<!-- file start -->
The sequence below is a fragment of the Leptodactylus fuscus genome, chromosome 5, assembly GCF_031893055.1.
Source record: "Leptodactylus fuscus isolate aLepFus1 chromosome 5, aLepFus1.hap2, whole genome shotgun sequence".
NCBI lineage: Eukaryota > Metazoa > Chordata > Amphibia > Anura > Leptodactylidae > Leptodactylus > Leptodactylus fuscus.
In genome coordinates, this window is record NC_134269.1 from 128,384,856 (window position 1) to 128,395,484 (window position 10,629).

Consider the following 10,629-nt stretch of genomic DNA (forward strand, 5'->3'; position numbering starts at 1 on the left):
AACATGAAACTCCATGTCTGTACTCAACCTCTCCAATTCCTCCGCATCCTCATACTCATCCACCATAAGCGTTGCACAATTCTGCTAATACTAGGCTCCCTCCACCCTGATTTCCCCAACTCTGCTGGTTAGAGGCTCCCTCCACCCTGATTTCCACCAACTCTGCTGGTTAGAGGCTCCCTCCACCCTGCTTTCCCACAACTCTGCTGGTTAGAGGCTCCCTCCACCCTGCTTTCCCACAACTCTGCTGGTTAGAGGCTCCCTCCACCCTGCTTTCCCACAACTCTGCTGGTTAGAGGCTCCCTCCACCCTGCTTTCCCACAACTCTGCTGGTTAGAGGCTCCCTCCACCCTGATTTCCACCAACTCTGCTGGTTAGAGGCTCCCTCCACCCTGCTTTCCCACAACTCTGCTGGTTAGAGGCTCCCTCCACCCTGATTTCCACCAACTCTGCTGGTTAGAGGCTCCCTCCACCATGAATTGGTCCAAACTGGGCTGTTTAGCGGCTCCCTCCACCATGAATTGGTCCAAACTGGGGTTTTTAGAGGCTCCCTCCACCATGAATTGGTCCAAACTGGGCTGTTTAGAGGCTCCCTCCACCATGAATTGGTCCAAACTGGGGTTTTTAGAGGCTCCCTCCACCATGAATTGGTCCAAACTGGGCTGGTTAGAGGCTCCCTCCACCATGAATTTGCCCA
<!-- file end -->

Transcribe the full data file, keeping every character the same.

The sequence below is a fragment of the Leptodactylus fuscus genome, chromosome 5, assembly GCF_031893055.1.
Source record: "Leptodactylus fuscus isolate aLepFus1 chromosome 5, aLepFus1.hap2, whole genome shotgun sequence".
NCBI lineage: Eukaryota > Metazoa > Chordata > Amphibia > Anura > Leptodactylidae > Leptodactylus > Leptodactylus fuscus.
In genome coordinates, this window is record NC_134269.1 from 128,384,856 (window position 1) to 128,395,484 (window position 10,629).

Consider the following 10,629-nt stretch of genomic DNA (forward strand, 5'->3'; position numbering starts at 1 on the left):
AACATGAAACTCCATGTCTGTACTCAACCTCTCCAATTCCTCCGCATCCTCATACTCATCCACCATAAGCGTTGCACAATTCTGCTAATACTAGGCTCCCTCCACCCTGATTTCCCCAACTCTGCTGGTTAGAGGCTCCCTCCACCCTGATTTCCACCAACTCTGCTGGTTAGAGGCTCCCTCCACCCTGCTTTCCCACAACTCTGCTGGTTAGAGGCTCCCTCCACCCTGCTTTCCCACAACTCTGCTGGTTAGAGGCTCCCTCCACCCTGCTTTCCCACAACTCTGCTGGTTAGAGGCTCCCTCCACCCTGCTTTCCCACAACTCTGCTGGTTAGAGGCTCCCTCCACCCTGATTTCCACCAACTCTGCTGGTTAGAGGCTCCCTCCACCCTGCTTTCCCACAACTCTGCTGGTTAGAGGCTCCCTCCACCCTGATTTCCACCAACTCTGCTGGTTAGAGGCTCCCTCCACCATGAATTGGTCCAAACTGGGCTGTTTAGCGGCTCCCTCCACCATGAATTGGTCCAAACTGGGGTTTTTAGAGGCTCCCTCCACCATGAATTGGTCCAAACTGGGCTGTTTAGAGGCTCCCTCCACCATGAATTGGTCCAAACTGGGGTTTTTAGAGGCTCCCTCCACCATGAATTGGTCCAAACTGGGCTGGTTAGAGGCTCCCTCCACCATGAATTTGCCCA